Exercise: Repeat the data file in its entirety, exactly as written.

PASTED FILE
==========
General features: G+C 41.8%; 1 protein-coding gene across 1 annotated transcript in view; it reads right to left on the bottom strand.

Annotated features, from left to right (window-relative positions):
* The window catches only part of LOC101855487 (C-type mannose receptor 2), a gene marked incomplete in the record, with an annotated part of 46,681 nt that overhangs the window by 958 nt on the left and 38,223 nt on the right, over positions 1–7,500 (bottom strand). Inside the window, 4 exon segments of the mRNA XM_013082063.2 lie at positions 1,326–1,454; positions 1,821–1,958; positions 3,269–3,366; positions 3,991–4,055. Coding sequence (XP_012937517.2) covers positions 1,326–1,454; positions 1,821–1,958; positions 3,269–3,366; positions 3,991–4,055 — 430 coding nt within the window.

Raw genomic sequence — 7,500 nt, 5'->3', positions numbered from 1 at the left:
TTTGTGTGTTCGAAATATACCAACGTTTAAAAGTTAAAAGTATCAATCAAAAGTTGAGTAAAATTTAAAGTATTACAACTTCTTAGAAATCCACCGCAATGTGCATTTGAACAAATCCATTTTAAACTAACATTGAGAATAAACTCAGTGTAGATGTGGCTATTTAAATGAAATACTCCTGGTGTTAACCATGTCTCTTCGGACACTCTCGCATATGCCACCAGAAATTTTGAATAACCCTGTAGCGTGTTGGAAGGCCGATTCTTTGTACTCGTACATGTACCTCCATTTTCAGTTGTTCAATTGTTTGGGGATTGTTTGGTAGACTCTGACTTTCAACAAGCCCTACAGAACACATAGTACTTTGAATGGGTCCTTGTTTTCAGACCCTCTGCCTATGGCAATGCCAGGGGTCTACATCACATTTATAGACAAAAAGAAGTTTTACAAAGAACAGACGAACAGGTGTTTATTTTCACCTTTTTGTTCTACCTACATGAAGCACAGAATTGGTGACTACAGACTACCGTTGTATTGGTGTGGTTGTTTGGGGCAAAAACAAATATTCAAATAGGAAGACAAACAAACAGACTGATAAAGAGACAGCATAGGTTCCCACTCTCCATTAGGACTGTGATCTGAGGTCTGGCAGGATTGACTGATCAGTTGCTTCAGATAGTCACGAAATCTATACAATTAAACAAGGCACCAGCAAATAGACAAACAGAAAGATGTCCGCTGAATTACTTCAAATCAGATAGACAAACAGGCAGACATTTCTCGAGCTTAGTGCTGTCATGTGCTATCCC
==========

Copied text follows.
General features: G+C 41.8%; 1 protein-coding gene across 1 annotated transcript in view; it reads right to left on the bottom strand.

Annotated features, from left to right (window-relative positions):
* The window catches only part of LOC101855487 (C-type mannose receptor 2), a gene marked incomplete in the record, with an annotated part of 46,681 nt that overhangs the window by 958 nt on the left and 38,223 nt on the right, over positions 1–7,500 (bottom strand). Inside the window, 4 exon segments of the mRNA XM_013082063.2 lie at positions 1,326–1,454; positions 1,821–1,958; positions 3,269–3,366; positions 3,991–4,055. Coding sequence (XP_012937517.2) covers positions 1,326–1,454; positions 1,821–1,958; positions 3,269–3,366; positions 3,991–4,055 — 430 coding nt within the window.

Raw genomic sequence — 7,500 nt, 5'->3', positions numbered from 1 at the left:
TTTGTGTGTTCGAAATATACCAACGTTTAAAAGTTAAAAGTATCAATCAAAAGTTGAGTAAAATTTAAAGTATTACAACTTCTTAGAAATCCACCGCAATGTGCATTTGAACAAATCCATTTTAAACTAACATTGAGAATAAACTCAGTGTAGATGTGGCTATTTAAATGAAATACTCCTGGTGTTAACCATGTCTCTTCGGACACTCTCGCATATGCCACCAGAAATTTTGAATAACCCTGTAGCGTGTTGGAAGGCCGATTCTTTGTACTCGTACATGTACCTCCATTTTCAGTTGTTCAATTGTTTGGGGATTGTTTGGTAGACTCTGACTTTCAACAAGCCCTACAGAACACATAGTACTTTGAATGGGTCCTTGTTTTCAGACCCTCTGCCTATGGCAATGCCAGGGGTCTACATCACATTTATAGACAAAAAGAAGTTTTACAAAGAACAGACGAACAGGTGTTTATTTTCACCTTTTTGTTCTACCTACATGAAGCACAGAATTGGTGACTACAGACTACCGTTGTATTGGTGTGGTTGTTTGGGGCAAAAACAAATATTCAAATAGGAAGACAAACAAACAGACTGATAAAGAGACAGCATAGGTTCCCACTCTCCATTAGGACTGTGATCTGAGGTCTGGCAGGATTGACTGATCAGTTGCTTCAGATAGTCACGAAATCTATACAATTAAACAAGGCACCAGCAAATAGACAAACAGAAAGATGTCCGCTGAATTACTTCAAATCAGATAGACAAACAGGCAGACATTTCTCGAGCTTAGTGCTGTCATGTGCTATCCC